Thailand is caught in a low growth equilibrium, with weak external demand and declining competitiveness from a strong Thai baht dragging exports. We believe exports remain vulnerable to escalating US-China trade tensions and the deepening global tech down cycle. The deterioration in external demand will likely have a negative spillover effect on domestic demand in 2H19 through weakening wage growth in the manufacturing sector and declines in both consumer confidence and business sentiment. The risk of a drought has also intensified, which could weigh on the outlook for agricultural output and household incomes. Domestic demand is also hampered by high household indebtedness, with consistent fiscal stimulus and tourism spending the primary growth levers.

Spending on large infrastructure projects that are expected to provide the backbone of Thailand's next generation manufacturing has been largely delayed into 2020 and beyond. However, the commitment to the government's Eastern Economic Corridor development plan remains strong, and should begin to draw increasing private investment. Board of Investment (BOI) data in 1H19 show a strong increase in new FDI investment applications, suggesting a lagged pickup in investment activity in 2020. In the interim, the recently announced US$10 billion fiscal stimulus is expected to boost growth by 0.2% to 0.3%, according to the Bank of Thailand.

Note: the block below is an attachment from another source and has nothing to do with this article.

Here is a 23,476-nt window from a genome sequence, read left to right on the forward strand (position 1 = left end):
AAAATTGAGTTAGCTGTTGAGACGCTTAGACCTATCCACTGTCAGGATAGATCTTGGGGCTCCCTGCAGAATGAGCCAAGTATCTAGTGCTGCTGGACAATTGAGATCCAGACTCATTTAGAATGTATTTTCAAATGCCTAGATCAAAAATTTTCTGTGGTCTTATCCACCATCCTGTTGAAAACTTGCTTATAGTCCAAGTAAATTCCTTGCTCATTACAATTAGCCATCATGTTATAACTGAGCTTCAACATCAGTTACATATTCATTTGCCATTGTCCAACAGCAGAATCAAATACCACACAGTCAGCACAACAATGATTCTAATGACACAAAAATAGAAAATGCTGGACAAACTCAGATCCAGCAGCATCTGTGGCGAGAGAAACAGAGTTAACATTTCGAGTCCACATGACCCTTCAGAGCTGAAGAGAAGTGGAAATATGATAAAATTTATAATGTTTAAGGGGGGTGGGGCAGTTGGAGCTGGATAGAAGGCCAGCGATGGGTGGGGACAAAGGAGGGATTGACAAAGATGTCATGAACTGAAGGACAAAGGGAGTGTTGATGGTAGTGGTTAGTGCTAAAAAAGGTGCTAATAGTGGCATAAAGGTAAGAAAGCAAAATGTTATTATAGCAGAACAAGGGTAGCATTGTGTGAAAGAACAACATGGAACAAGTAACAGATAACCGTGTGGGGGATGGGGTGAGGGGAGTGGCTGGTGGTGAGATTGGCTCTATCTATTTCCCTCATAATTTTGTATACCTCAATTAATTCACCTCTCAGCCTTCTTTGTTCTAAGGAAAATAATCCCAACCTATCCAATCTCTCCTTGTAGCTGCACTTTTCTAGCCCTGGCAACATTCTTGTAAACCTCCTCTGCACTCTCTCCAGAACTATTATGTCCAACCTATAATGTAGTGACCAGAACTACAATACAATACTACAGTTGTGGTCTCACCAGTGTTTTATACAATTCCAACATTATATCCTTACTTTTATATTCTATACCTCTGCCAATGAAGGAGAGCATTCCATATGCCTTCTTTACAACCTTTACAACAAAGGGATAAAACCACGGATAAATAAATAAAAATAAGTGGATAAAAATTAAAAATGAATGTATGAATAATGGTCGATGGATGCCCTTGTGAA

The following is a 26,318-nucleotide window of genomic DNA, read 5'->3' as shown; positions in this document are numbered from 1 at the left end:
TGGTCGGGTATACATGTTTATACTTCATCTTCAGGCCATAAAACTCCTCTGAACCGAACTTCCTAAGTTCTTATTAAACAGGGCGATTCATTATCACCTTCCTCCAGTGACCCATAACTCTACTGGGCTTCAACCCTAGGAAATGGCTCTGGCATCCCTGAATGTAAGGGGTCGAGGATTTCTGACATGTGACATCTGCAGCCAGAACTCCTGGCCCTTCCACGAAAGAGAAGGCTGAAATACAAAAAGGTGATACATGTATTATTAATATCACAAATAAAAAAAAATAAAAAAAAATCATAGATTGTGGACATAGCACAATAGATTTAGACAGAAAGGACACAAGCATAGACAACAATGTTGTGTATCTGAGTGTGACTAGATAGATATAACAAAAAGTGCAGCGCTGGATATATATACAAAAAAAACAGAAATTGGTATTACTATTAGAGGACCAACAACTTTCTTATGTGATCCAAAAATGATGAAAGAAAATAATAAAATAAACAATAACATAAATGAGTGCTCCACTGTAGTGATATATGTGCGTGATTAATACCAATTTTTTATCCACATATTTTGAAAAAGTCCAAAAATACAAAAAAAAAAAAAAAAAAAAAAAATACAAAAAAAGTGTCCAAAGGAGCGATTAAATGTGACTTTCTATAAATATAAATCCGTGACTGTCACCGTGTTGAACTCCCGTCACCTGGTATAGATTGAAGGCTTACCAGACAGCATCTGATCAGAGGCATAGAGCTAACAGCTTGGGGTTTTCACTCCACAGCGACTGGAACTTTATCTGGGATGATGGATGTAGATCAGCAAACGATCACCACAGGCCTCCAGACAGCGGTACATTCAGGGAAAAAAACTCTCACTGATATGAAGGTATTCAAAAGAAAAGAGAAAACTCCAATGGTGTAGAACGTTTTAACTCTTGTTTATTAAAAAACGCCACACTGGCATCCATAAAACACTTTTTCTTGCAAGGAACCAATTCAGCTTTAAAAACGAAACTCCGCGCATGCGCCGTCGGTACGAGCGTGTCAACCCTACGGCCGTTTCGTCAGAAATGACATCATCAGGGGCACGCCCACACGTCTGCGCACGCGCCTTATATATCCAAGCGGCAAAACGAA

Low real interest rates mean that monetary policy space is limited, but the central bank cut policy rates at its latest meeting on concerns over weaker growth. We see little further room to cut and expect the current low growth environment to persist, dragging corporate earnings. However, abundant excess liquidity and a resilient Thai Baht may support equity valuations.


Cleanup of the old political economy structure following 2018's surprise general election victory by PM Mahathir Mohamad detracts from growth, although revival of infrastructure projects that were initially canceled will add some impetus going forward. Given heavy external exposure and a weak oil price, the state owned enterprise-heavy index will struggle to outperform. However, potential medium term gains from production relocation, a cheap Malaysian Ringgit, and light investor positioning provide downside support.